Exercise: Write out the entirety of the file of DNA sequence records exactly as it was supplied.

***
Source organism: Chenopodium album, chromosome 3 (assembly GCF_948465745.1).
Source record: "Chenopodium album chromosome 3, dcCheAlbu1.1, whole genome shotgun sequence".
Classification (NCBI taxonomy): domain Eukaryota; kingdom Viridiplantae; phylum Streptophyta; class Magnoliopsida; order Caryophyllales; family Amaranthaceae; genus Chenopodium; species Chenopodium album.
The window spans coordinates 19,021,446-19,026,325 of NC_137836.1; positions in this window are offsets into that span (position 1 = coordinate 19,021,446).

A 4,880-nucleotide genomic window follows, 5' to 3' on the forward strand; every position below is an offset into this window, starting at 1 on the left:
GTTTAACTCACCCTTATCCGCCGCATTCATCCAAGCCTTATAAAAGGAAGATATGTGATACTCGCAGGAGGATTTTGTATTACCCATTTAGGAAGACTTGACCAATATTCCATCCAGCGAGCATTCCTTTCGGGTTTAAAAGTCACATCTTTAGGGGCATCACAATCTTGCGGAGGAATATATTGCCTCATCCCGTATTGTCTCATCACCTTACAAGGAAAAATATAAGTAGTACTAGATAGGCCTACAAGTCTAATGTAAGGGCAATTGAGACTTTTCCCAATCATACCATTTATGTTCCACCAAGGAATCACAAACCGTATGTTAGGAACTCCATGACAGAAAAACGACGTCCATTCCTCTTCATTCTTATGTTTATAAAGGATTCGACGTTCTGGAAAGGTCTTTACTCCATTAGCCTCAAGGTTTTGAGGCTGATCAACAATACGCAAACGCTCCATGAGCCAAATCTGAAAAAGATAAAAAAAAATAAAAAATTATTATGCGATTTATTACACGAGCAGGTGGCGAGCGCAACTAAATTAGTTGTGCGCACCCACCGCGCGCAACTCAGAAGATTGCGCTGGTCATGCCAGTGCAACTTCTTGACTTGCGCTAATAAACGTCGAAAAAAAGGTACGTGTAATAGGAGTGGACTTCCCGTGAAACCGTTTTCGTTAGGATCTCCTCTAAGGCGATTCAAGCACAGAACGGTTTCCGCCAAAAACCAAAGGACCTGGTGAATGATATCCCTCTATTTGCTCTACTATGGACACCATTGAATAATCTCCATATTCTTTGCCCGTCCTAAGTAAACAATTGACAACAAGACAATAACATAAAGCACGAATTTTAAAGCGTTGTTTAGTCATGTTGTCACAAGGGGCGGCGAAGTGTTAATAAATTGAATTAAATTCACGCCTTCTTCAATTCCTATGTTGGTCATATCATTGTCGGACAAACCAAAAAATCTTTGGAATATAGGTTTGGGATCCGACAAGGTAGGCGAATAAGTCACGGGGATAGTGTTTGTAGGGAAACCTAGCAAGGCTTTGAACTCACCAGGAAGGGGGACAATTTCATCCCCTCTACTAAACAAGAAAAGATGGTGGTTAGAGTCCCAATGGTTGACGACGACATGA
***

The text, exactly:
Source organism: Chenopodium album, chromosome 3 (assembly GCF_948465745.1).
Source record: "Chenopodium album chromosome 3, dcCheAlbu1.1, whole genome shotgun sequence".
Classification (NCBI taxonomy): domain Eukaryota; kingdom Viridiplantae; phylum Streptophyta; class Magnoliopsida; order Caryophyllales; family Amaranthaceae; genus Chenopodium; species Chenopodium album.
The window spans coordinates 19,021,446-19,026,325 of NC_137836.1; positions in this window are offsets into that span (position 1 = coordinate 19,021,446).

A 4,880-nucleotide genomic window follows, 5' to 3' on the forward strand; every position below is an offset into this window, starting at 1 on the left:
GTTTAACTCACCCTTATCCGCCGCATTCATCCAAGCCTTATAAAAGGAAGATATGTGATACTCGCAGGAGGATTTTGTATTACCCATTTAGGAAGACTTGACCAATATTCCATCCAGCGAGCATTCCTTTCGGGTTTAAAAGTCACATCTTTAGGGGCATCACAATCTTGCGGAGGAATATATTGCCTCATCCCGTATTGTCTCATCACCTTACAAGGAAAAATATAAGTAGTACTAGATAGGCCTACAAGTCTAATGTAAGGGCAATTGAGACTTTTCCCAATCATACCATTTATGTTCCACCAAGGAATCACAAACCGTATGTTAGGAACTCCATGACAGAAAAACGACGTCCATTCCTCTTCATTCTTATGTTTATAAAGGATTCGACGTTCTGGAAAGGTCTTTACTCCATTAGCCTCAAGGTTTTGAGGCTGATCAACAATACGCAAACGCTCCATGAGCCAAATCTGAAAAAGATAAAAAAAAATAAAAAATTATTATGCGATTTATTACACGAGCAGGTGGCGAGCGCAACTAAATTAGTTGTGCGCACCCACCGCGCGCAACTCAGAAGATTGCGCTGGTCATGCCAGTGCAACTTCTTGACTTGCGCTAATAAACGTCGAAAAAAAGGTACGTGTAATAGGAGTGGACTTCCCGTGAAACCGTTTTCGTTAGGATCTCCTCTAAGGCGATTCAAGCACAGAACGGTTTCCGCCAAAAACCAAAGGACCTGGTGAATGATATCCCTCTATTTGCTCTACTATGGACACCATTGAATAATCTCCATATTCTTTGCCCGTCCTAAGTAAACAATTGACAACAAGACAATAACATAAAGCACGAATTTTAAAGCGTTGTTTAGTCATGTTGTCACAAGGGGCGGCGAAGTGTTAATAAATTGAATTAAATTCACGCCTTCTTCAATTCCTATGTTGGTCATATCATTGTCGGACAAACCAAAAAATCTTTGGAATATAGGTTTGGGATCCGACAAGGTAGGCGAATAAGTCACGGGGATAGTGTTTGTAGGGAAACCTAGCAAGGCTTTGAACTCACCAGGAAGGGGGACAATTTCATCCCCTCTACTAAACAAGAAAAGATGGTGGTTAGAGTCCCAATGGTTGACGACGACATGA